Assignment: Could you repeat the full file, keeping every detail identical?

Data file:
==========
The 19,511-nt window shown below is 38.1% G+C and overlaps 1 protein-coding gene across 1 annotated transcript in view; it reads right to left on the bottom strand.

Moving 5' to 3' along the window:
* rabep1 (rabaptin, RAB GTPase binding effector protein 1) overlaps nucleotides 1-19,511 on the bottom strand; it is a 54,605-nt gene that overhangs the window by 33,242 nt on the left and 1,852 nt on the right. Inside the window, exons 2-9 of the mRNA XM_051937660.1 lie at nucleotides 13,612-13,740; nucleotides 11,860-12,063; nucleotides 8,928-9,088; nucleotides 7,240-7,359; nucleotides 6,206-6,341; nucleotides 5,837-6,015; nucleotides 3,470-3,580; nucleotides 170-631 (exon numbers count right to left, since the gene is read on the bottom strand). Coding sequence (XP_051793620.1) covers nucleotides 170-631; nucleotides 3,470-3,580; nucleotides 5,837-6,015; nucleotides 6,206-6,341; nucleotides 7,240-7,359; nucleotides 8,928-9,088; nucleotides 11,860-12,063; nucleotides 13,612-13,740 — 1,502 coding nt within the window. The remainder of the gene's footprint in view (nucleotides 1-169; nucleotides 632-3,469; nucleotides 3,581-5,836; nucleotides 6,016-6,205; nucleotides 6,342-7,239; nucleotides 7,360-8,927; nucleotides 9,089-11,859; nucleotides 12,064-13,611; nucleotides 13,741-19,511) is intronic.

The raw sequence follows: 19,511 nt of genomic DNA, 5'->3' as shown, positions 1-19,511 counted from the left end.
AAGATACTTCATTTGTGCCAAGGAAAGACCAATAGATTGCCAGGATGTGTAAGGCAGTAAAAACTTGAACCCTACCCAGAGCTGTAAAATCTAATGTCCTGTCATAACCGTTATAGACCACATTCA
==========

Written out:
The 19,511-nt window shown below is 38.1% G+C and overlaps 1 protein-coding gene across 1 annotated transcript in view; it reads right to left on the bottom strand.

Moving 5' to 3' along the window:
* rabep1 (rabaptin, RAB GTPase binding effector protein 1) overlaps nucleotides 1-19,511 on the bottom strand; it is a 54,605-nt gene that overhangs the window by 33,242 nt on the left and 1,852 nt on the right. Inside the window, exons 2-9 of the mRNA XM_051937660.1 lie at nucleotides 13,612-13,740; nucleotides 11,860-12,063; nucleotides 8,928-9,088; nucleotides 7,240-7,359; nucleotides 6,206-6,341; nucleotides 5,837-6,015; nucleotides 3,470-3,580; nucleotides 170-631 (exon numbers count right to left, since the gene is read on the bottom strand). Coding sequence (XP_051793620.1) covers nucleotides 170-631; nucleotides 3,470-3,580; nucleotides 5,837-6,015; nucleotides 6,206-6,341; nucleotides 7,240-7,359; nucleotides 8,928-9,088; nucleotides 11,860-12,063; nucleotides 13,612-13,740 — 1,502 coding nt within the window. The remainder of the gene's footprint in view (nucleotides 1-169; nucleotides 632-3,469; nucleotides 3,581-5,836; nucleotides 6,016-6,205; nucleotides 6,342-7,239; nucleotides 7,360-8,927; nucleotides 9,089-11,859; nucleotides 12,064-13,611; nucleotides 13,741-19,511) is intronic.

The raw sequence follows: 19,511 nt of genomic DNA, 5'->3' as shown, positions 1-19,511 counted from the left end.
AAGATACTTCATTTGTGCCAAGGAAAGACCAATAGATTGCCAGGATGTGTAAGGCAGTAAAAACTTGAACCCTACCCAGAGCTGTAAAATCTAATGTCCTGTCATAACCGTTATAGACCACATTCA